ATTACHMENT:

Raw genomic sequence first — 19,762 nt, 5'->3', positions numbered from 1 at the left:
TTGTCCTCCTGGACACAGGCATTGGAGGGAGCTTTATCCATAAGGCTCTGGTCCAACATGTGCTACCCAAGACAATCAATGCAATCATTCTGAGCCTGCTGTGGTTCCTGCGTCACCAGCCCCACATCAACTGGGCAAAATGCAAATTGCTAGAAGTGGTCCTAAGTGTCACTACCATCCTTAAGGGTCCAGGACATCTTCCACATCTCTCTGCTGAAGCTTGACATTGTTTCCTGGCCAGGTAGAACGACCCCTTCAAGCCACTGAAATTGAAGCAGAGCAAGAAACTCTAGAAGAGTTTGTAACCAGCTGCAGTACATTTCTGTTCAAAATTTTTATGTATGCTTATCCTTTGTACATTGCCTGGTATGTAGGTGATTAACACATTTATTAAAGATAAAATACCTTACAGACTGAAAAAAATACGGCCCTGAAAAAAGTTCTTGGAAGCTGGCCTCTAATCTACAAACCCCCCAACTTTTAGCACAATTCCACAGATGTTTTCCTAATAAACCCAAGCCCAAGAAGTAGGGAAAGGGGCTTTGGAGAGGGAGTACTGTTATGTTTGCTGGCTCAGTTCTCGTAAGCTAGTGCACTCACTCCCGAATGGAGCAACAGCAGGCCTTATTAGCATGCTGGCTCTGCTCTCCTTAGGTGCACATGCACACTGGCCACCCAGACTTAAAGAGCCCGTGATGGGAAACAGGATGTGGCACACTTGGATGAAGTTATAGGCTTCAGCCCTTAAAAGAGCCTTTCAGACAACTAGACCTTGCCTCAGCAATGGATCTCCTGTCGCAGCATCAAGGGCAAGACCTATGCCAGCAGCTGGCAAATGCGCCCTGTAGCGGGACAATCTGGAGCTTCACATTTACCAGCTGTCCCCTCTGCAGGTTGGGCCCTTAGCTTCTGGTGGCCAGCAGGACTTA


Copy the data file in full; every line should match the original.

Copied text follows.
Raw genomic sequence first — 19,762 nt, 5'->3', positions numbered from 1 at the left:
TTGTCCTCCTGGACACAGGCATTGGAGGGAGCTTTATCCATAAGGCTCTGGTCCAACATGTGCTACCCAAGACAATCAATGCAATCATTCTGAGCCTGCTGTGGTTCCTGCGTCACCAGCCCCACATCAACTGGGCAAAATGCAAATTGCTAGAAGTGGTCCTAAGTGTCACTACCATCCTTAAGGGTCCAGGACATCTTCCACATCTCTCTGCTGAAGCTTGACATTGTTTCCTGGCCAGGTAGAACGACCCCTTCAAGCCACTGAAATTGAAGCAGAGCAAGAAACTCTAGAAGAGTTTGTAACCAGCTGCAGTACATTTCTGTTCAAAATTTTTATGTATGCTTATCCTTTGTACATTGCCTGGTATGTAGGTGATTAACACATTTATTAAAGATAAAATACCTTACAGACTGAAAAAAATACGGCCCTGAAAAAAGTTCTTGGAAGCTGGCCTCTAATCTACAAACCCCCCAACTTTTAGCACAATTCCACAGATGTTTTCCTAATAAACCCAAGCCCAAGAAGTAGGGAAAGGGGCTTTGGAGAGGGAGTACTGTTATGTTTGCTGGCTCAGTTCTCGTAAGCTAGTGCACTCACTCCCGAATGGAGCAACAGCAGGCCTTATTAGCATGCTGGCTCTGCTCTCCTTAGGTGCACATGCACACTGGCCACCCAGACTTAAAGAGCCCGTGATGGGAAACAGGATGTGGCACACTTGGATGAAGTTATAGGCTTCAGCCCTTAAAAGAGCCTTTCAGACAACTAGACCTTGCCTCAGCAATGGATCTCCTGTCGCAGCATCAAGGGCAAGACCTATGCCAGCAGCTGGCAAATGCGCCCTGTAGCGGGACAATCTGGAGCTTCACATTTACCAGCTGTCCCCTCTGCAGGTTGGGCCCTTAGCTTCTGGTGGCCAGCAGGACTTA